Inflation Hedge

Investing in oats is a way to bet on higher inflation.

The US Federal Reserve Bank and central banks around the world have kept interest rates low for a long time. These policies are likely to continue since they support consumer borrowing and spending.

Low interest rates have produced speculative bubbles in many assets classes, but not yet in agricultural commodities.

Yet food remains the most basic and fundamental necessity. Food commodity prices could see the largest increases if the economy experiences higher inflation. Oat prices could benefit from these conditions.

Bet on Demand Growth

Oat prices may benefit from strong global economic growth.

The demand for oats in livestock feed could grow as the global population gets wealthier and consumes more meat. As corn and other ‘fuel’ grains get siphoned into biofuel production, farmers will need grains for producing livestock. Oat consumption could benefit from this development.

Oat demand may also benefit from the population seeking healthier foods to consume.

Portfolio Diversification

Most traders have the vast majority of their assets in stocks and bonds. Commodities such as oats provide traders with a way to diversify and reduce the overall risk of their portfolios.

Should I Invest in Oats?

Oats are a cereal grain that compete for demand with the other cereal grains. Consumer preferences for one grain over another largely depend on price. As a result, the prices of many of the cereal grains are highly correlated with one another.

On the other hand, grain prices are often negatively correlated with other agricultural commodities such as livestock.

Therefore, traders wanting to hedge their bets might want to invest in a basket of commodities that includes grains and livestock as well as metals, energy and other commodities.

Investing in a basket of commodities that includes oats and other commodities can mitigate risk and diversify the composition of assets in a portfolio.

A basket of commodities can also provide protection against inflation and protect a trader from the volatility of movements in individual commodities.

Including oats in this basket may make sense for the following reasons:

  1. Emerging Market Growth: China, India and Brazil are among the many fast-growing countries that will have enormous food needs in the years ahead. As these countries increase their meat consumption, their demand for oats may grow.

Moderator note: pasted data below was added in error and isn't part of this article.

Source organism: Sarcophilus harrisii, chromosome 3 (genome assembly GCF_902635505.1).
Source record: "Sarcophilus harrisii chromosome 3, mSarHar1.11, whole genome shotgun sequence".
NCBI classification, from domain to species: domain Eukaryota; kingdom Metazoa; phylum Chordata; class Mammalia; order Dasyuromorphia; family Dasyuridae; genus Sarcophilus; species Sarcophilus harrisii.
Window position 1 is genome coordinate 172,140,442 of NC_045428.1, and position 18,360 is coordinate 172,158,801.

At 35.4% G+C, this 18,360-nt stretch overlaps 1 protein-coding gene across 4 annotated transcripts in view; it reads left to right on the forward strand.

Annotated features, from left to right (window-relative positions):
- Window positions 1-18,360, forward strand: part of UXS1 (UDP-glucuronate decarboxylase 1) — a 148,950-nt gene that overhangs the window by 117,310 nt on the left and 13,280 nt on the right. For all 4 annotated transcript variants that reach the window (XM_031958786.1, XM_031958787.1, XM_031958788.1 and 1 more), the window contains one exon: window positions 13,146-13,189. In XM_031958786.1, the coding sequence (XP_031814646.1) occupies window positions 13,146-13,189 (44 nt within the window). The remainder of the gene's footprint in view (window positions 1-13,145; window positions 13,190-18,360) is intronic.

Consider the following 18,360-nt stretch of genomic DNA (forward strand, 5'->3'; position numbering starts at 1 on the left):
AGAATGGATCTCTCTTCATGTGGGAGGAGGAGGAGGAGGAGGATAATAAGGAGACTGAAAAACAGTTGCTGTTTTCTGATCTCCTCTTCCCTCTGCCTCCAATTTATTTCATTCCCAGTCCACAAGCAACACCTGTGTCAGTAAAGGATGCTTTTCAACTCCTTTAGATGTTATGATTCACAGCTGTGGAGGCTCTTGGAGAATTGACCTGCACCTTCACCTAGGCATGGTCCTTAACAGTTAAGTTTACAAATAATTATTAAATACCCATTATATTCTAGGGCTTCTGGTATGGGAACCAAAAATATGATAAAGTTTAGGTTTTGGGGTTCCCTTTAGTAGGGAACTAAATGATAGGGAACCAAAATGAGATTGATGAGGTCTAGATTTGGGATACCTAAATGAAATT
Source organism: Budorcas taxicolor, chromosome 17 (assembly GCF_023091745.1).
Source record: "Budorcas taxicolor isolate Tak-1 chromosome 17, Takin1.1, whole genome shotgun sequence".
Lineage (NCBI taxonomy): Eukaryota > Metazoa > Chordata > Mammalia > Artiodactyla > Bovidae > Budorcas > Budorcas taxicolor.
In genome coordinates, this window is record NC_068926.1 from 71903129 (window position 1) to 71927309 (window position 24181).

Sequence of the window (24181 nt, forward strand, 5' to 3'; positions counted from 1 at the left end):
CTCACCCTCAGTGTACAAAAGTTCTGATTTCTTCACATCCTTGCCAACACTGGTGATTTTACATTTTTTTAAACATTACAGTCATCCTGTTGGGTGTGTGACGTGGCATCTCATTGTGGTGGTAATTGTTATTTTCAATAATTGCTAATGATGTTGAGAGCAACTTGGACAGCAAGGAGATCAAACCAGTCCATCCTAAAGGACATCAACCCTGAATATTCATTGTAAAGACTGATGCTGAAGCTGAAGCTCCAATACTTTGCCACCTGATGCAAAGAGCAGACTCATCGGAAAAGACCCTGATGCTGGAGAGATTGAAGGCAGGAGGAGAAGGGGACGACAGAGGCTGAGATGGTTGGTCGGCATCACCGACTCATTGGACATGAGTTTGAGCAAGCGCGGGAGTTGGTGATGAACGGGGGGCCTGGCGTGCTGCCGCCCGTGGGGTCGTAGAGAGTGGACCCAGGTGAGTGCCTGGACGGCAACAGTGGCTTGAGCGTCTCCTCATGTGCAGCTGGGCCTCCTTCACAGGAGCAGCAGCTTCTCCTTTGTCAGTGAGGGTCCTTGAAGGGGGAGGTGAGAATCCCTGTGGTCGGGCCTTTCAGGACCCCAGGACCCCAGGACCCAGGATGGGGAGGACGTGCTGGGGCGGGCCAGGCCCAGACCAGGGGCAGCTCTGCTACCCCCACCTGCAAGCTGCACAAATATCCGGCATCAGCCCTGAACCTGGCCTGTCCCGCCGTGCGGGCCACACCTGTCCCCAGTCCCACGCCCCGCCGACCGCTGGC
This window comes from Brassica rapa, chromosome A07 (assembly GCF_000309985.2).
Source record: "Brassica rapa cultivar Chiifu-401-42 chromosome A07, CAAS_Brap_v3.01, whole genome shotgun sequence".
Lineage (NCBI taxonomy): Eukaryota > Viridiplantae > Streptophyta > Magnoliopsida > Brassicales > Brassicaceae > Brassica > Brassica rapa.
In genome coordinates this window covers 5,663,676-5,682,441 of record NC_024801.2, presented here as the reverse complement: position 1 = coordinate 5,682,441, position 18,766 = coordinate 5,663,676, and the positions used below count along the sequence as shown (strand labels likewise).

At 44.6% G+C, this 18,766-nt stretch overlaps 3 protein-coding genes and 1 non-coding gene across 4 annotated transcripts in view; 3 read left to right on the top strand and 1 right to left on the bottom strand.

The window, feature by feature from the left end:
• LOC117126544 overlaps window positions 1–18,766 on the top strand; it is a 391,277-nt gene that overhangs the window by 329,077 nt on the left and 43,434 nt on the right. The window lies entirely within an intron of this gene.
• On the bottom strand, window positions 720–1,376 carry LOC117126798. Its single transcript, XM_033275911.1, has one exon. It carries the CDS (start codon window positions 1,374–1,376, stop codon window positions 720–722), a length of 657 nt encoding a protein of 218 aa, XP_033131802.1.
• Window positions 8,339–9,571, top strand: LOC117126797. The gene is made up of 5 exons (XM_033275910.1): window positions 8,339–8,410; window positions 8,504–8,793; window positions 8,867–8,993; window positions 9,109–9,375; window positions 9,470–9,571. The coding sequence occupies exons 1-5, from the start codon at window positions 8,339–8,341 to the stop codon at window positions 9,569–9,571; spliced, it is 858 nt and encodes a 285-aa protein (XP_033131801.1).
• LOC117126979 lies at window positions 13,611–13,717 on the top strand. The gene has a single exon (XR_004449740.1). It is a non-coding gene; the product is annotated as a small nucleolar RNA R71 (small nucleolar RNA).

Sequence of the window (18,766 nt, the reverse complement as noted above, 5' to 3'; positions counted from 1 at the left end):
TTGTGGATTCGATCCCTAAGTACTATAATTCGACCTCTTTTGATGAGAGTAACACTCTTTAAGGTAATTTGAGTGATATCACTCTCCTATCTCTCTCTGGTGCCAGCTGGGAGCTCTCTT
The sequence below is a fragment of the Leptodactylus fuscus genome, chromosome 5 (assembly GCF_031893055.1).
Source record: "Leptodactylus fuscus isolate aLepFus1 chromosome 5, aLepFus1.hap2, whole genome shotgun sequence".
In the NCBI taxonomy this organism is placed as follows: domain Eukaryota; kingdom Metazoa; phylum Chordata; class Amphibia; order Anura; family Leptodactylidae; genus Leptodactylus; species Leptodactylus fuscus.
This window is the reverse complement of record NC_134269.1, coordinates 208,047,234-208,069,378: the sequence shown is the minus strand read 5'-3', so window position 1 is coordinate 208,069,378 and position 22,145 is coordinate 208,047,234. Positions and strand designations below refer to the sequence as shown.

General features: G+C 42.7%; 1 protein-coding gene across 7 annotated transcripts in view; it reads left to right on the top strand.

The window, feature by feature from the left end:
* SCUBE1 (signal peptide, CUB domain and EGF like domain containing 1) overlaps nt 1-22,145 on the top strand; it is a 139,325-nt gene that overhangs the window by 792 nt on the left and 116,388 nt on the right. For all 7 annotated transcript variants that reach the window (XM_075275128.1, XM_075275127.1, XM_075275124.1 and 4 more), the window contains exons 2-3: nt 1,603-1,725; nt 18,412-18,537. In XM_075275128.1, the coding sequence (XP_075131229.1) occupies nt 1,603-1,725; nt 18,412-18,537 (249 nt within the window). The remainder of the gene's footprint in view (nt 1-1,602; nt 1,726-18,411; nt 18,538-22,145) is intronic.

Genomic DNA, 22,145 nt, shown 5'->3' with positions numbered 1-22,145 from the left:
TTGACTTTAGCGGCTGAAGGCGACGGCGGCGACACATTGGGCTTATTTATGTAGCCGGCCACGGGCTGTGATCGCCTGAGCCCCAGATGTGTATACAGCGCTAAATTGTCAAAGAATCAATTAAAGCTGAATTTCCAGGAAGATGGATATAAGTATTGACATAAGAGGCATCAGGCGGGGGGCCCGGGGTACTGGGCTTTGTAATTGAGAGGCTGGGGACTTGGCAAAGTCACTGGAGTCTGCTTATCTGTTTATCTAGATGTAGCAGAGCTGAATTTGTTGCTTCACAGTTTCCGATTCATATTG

2. Climate Change: Global warming is a positive catalyst for oat prices. Lower crop yields from droughts and excessive heat could boost the price of all agricultural commodities including oats.
  3. Health Concerns: Oats are an extremely healthy grain. Demand could benefit as a response to the global obesity epidemic.

However, traders should also consider the risks of investing in oats:

  1. A global economic slowdown could reduce demand for oats.
  2. A sustained drop in the price of other grains could siphon demand away from oats. While, usually, such price drops are temporary, there is no guarantee that this will be the case in the future.
  3. Overproduction of oats could cause prices to slump.

What Do the Experts Think About Oats?

Experts are generally optimistic about oat prices. They cite the drought conditions in the northern plains states as a factor that could limit the supply of wheat. One analyst believes these poor weather conditions should impact oat production as well.

Oats has basically the same growing patterns, same fundamentals as spring wheat. It’s a bullish commodity.

– Brian Hoops, president and senior market analyst at Midwest Market Solutions

How Can I Invest in Oats?

Investors have a limited number of ways to invest in oats:

Oats Trading Methods Compared

Leverage? Regulated Exchange? Oats Futures 5 N N Y N Y Y Oats Options 5 N N Y N Y Y Oats CFDs 3 N N N N Y Y

Oats Futures

The Chicago Mercantile Exchange (CME) offers a contract on oats that settles into 5,000 bushels or about 86 metric tons of oats.

The contract trades globally on the CME Globex electronic trading platform and has expiration months of March, May, July, September and December.

Futures are a derivative instrument through which traders make leveraged bets on commodity prices. If prices decline, traders must deposit additional margin in order to maintain their positions. At expiration, the contracts are physically settled by delivery of oats.

Investing in futures requires a high level of sophistication since factors such as storage costs and interest rates affect pricing.

Oats Options on Futures

Options are also a derivative instrument that employs leverage to invest in commodities. As with futures, options have an expiration date. However, options also have a strike price, which is the price above which the option finishes in the money.

Options buyers pay a price known as a premium to purchase contracts. An options bet succeeds only if the price of oats futures rises above the strike price by an amount greater than the premium paid for the contract. Therefore, options traders must be right about the size and timing of the move in oats futures to profit from their trades.

Oats ETFs

These financial instruments trade as shares on exchanges in the same way that stocks do. There is no ETF that offers pure-play exposure to oat prices. However, several ETFs invest generally in the grains sector: